Fake news has been a hot topic this year. What the term actually means is different to different people, but a recent puff piece on Consumer Financial Protection Bureau Director Richard Cordray by CBS News falls into that category.
While the piece was not fake in the sense that CBS made up fake information, it was an egregious example of the liberal bias that is prevalent in the mainstream media. Howard Kurtz of Fox News pointed out the shoddy reporting on Fox’s “MediaBuzz” program on Sunday.
In the CBS piece, correspondent Erin Moriarty profiled Cordray, the first director of the agency created in 2010 at the urging of Senator Elizabeth Warren (D-Mass.). In the course of the piece, Moriarty interviewed four law professors who defended Cordray and attacked Rep. Jeb Hensarling (R-Texas) and his Financial Choice Act that would limit the power of the CPFB.
CBS did present both sides of the issue. Even though it was very sympathetic to Cordray, who Moriarty says “may be the best friend that the consumer has ever had,” she did interview Hensarling as well. So, what is the problem?
The issue is that the four professors interviewed for the piece, Christopher Peterson, Patricia McCoy, Kathleen Engel, and Adam Levitan, were not just random law professors who happened to be fans of the CPFB. In all four cases, the professors had professional relationships with Cordray and his bureau. The professors had either worked directly for the CPFB or had served on its consumer advisory board. CBS did not disclose these relationships in its report.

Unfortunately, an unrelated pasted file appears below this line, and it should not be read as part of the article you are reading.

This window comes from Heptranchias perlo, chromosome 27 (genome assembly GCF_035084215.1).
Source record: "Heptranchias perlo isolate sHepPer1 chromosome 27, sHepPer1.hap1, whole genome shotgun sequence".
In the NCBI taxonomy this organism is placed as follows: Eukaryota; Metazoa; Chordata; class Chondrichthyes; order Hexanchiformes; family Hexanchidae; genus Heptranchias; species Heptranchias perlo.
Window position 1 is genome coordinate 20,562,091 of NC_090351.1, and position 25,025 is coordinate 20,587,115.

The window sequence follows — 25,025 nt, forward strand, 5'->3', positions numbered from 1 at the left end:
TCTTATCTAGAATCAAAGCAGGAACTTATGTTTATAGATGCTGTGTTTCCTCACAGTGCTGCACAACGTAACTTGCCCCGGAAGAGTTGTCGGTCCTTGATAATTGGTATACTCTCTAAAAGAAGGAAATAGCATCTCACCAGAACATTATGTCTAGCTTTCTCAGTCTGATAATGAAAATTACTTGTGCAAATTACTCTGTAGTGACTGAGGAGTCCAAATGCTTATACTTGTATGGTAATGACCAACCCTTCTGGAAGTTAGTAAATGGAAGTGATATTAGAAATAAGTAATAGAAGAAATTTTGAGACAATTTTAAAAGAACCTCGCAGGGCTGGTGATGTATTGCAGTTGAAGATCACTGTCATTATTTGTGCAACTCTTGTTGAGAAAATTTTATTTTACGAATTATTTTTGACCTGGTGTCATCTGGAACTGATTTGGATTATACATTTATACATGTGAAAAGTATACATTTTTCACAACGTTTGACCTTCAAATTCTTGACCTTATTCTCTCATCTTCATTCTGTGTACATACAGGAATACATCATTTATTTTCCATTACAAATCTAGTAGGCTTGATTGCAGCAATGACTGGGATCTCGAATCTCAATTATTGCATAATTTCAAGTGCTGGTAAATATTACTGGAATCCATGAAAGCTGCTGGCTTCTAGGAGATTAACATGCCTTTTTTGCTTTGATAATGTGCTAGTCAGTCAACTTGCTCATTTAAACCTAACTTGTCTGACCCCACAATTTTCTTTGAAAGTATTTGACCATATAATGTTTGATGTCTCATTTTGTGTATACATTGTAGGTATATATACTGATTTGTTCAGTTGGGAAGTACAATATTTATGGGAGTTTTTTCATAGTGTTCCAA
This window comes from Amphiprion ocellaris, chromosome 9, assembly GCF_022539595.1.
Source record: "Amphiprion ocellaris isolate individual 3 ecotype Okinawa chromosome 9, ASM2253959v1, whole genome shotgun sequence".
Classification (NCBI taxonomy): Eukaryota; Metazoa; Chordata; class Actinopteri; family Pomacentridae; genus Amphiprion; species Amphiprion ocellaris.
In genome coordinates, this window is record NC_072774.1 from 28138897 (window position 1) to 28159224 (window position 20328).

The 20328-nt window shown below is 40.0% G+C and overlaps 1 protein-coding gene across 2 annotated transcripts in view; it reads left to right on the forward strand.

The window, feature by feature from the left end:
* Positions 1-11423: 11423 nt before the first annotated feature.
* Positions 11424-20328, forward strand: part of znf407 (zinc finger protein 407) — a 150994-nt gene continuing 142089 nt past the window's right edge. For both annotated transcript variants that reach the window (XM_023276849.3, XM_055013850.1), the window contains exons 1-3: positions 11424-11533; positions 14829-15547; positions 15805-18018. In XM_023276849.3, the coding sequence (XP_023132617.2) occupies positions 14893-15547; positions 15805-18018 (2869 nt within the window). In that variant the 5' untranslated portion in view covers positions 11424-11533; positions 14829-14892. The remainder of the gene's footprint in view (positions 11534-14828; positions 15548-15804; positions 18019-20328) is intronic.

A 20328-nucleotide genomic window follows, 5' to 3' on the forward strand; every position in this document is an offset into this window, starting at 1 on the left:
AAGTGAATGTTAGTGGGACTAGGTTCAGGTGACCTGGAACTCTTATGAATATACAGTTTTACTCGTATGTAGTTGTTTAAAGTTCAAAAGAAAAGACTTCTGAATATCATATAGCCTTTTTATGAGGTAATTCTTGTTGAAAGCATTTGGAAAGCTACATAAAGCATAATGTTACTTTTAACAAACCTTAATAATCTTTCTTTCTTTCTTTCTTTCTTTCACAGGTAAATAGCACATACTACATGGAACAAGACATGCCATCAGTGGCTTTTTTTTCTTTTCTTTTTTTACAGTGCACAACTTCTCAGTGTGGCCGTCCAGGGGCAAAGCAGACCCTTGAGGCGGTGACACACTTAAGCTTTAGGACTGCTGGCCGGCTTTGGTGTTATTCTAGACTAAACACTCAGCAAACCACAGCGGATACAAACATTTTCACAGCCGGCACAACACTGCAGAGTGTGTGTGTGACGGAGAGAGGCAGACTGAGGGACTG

While it isn’t improper to interview former employees and associates of Cordray, it is improper to not disclose that they had worked for Cordray’s agency. The CBS report left viewers with the impression that the professors were objective, when it fact they were personally involved in the issue.
The internet version of the CBS report contains an “editor’s note” at the end of the article that says, “Some members of the panel of college professors and consumer advocates featured in this report also have previous work experience with or have served on advisory boards for the Consumer Financial Protection Bureau.” The video report did not contain a similar disclosure and on the internet version there was no mention of the fact that the relationships were not disclosed in the original report.
The CBS report can be legitimately called fake news on the basis of its hidden bias. Either CBS failed to do due diligence on the background of all four professors or, more likely, the network chose not to disclose their relationships with Cordray. Either way, it was poor reporting of the sort that feeds the public distrust of the media.
Originally published on The Resurgent